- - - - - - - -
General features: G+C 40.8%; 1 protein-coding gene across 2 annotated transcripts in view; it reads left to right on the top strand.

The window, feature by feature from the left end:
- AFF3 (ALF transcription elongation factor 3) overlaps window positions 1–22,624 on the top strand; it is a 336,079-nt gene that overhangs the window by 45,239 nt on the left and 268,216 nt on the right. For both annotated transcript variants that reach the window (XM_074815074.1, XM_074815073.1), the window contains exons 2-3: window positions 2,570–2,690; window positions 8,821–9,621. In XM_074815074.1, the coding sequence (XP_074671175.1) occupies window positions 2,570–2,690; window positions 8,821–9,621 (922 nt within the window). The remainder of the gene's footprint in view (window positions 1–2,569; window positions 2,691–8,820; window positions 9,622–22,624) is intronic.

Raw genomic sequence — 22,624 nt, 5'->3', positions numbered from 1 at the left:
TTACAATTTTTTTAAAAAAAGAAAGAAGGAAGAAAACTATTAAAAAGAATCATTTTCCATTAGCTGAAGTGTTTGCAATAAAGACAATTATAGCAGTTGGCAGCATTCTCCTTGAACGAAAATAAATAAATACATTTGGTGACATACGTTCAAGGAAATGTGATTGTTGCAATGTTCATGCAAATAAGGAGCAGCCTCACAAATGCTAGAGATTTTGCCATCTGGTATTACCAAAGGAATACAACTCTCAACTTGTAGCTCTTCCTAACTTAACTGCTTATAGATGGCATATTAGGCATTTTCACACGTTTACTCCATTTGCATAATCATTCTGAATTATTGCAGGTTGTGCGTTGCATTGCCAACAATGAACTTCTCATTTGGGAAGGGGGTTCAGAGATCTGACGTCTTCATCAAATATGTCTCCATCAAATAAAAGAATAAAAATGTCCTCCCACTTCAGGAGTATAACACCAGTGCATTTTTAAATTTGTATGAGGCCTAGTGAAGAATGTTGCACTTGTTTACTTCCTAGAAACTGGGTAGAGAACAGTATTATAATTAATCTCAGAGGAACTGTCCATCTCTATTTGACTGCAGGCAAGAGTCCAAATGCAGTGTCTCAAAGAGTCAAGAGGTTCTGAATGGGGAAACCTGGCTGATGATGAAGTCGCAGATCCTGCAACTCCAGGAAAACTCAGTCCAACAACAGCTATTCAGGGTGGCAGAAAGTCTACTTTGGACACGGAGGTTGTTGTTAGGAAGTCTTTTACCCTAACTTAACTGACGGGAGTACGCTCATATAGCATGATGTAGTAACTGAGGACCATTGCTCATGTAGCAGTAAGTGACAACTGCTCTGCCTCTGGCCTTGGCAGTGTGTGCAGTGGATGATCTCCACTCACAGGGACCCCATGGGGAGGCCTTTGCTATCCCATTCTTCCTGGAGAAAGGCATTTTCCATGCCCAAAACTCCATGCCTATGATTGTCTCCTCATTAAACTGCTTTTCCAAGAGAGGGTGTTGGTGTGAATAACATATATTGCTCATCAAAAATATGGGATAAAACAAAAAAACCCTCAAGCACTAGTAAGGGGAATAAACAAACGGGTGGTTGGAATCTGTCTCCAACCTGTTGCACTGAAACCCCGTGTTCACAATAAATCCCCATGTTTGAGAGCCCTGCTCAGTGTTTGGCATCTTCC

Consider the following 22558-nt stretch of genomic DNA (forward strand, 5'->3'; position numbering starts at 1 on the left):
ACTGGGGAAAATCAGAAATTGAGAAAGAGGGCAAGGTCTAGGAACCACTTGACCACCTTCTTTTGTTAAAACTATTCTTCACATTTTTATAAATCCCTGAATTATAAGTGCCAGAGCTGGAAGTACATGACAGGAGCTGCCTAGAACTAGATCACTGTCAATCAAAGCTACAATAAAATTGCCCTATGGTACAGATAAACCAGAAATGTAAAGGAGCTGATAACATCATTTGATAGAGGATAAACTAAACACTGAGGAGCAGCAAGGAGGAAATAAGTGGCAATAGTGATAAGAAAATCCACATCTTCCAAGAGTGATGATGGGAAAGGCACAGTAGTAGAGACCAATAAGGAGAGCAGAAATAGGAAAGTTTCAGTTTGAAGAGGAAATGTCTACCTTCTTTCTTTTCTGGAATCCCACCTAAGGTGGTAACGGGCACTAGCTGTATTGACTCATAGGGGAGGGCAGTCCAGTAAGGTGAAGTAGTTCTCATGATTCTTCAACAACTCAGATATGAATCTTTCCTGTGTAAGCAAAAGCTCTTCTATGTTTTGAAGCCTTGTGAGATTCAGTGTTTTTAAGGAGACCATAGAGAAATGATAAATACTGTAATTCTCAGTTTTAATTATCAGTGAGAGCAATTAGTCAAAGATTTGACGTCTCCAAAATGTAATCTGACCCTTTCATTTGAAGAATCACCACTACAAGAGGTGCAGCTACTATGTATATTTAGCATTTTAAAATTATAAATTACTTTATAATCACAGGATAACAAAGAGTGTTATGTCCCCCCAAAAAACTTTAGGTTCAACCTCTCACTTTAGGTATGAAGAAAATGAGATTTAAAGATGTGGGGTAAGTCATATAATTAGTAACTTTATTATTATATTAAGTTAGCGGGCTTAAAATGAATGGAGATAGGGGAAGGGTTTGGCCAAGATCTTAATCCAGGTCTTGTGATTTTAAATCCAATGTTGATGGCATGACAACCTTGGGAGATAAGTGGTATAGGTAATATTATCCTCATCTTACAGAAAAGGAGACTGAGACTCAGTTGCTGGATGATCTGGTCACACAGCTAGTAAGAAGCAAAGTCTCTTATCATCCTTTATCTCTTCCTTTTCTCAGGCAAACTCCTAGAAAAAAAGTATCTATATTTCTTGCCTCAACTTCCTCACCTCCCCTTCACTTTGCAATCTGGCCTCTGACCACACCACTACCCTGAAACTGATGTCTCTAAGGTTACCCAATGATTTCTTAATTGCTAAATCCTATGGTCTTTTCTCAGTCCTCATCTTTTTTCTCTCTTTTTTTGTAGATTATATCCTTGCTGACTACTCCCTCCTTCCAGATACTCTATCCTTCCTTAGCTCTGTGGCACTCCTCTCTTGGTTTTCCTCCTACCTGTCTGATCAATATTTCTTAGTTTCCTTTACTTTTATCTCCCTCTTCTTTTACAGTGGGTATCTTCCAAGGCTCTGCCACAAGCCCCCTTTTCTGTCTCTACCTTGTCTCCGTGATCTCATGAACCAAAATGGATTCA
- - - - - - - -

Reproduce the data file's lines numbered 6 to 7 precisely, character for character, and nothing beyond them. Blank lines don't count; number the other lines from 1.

Consider the following 22558-nt stretch of genomic DNA (forward strand, 5'->3'; position numbering starts at 1 on the left):
ACTGGGGAAAATCAGAAATTGAGAAAGAGGGCAAGGTCTAGGAACCACTTGACCACCTTCTTTTGTTAAAACTATTCTTCACATTTTTATAAATCCCTGAATTATAAGTGCCAGAGCTGGAAGTACATGACAGGAGCTGCCTAGAACTAGATCACTGTCAATCAAAGCTACAATAAAATTGCCCTATGGTACAGATAAACCAGAAATGTAAAGGAGCTGATAACATCATTTGATAGAGGATAAACTAAACACTGAGGAGCAGCAAGGAGGAAATAAGTGGCAATAGTGATAAGAAAATCCACATCTTCCAAGAGTGATGATGGGAAAGGCACAGTAGTAGAGACCAATAAGGAGAGCAGAAATAGGAAAGTTTCAGTTTGAAGAGGAAATGTCTACCTTCTTTCTTTTCTGGAATCCCACCTAAGGTGGTAACGGGCACTAGCTGTATTGACTCATAGGGGAGGGCAGTCCAGTAAGGTGAAGTAGTTCTCATGATTCTTCAACAACTCAGATATGAATCTTTCCTGTGTAAGCAAAAGCTCTTCTATGTTTTGAAGCCTTGTGAGATTCAGTGTTTTTAAGGAGACCATAGAGAAATGATAAATACTGTAATTCTCAGTTTTAATTATCAGTGAGAGCAATTAGTCAAAGATTTGACGTCTCCAAAATGTAATCTGACCCTTTCATTTGAAGAATCACCACTACAAGAGGTGCAGCTACTATGTATATTTAGCATTTTAAAATTATAAATTACTTTATAATCACAGGATAACAAAGAGTGTTATGTCCCCCCAAAAAACTTTAGGTTCAACCTCTCACTTTAGGTATGAAGAAAATGAGATTTAAAGATGTGGGGTAAGTCATATAATTAGTAACTTTATTATTATATTAAGTTAGCGGGCTTAAAATGAATGGAGATAGGGGAAGGGTTTGGCCAAGATCTTAATCCAGGTCTTGTGATTTTAAATCCAATGTTGATGGCATGACAACCTTGGGAGATAAGTGGTATAGGTAATATTATCCTCATCTTACAGAAAAGGAGACTGAGACTCAGTTGCTGGATGATCTGGTCACACAGCTAGTAAGAAGCAAAGTCTCTTATCATCCTTTATCTCTTCCTTTTCTCAGGCAAACTCCTAGAAAAAAAGTATCTATATTTCTTGCCTCAACTTCCTCACCTCCCCTTCACTTTGCAATCTGGCCTCTGACCACACCACTACCCTGAAACTGATGTCTCTAAGGTTACCCAATGATTTCTTAATTGCTAAATCCTATGGTCTTTTCTCAGTCCTCATCTTTTTTCTCTCTTTTTTTGTAGATTATATCCTTGCTGACTACTCCCTCCTTCCAGATACTCTATCCTTCCTTAGCTCTGTGGCACTCCTCTCTTGGTTTTCCTCCTACCTGTCTGATCAATATTTCTTAGTTTCCTTTACTTTTATCTCCCTCTTCTTTTACAGTGGGTATCTTCCAAGGCTCTGCCACAAGCCCCCTTTTCTGTCTCTACCTTGTCTCCGTGATCTCATGAACCAAAATGGATTCA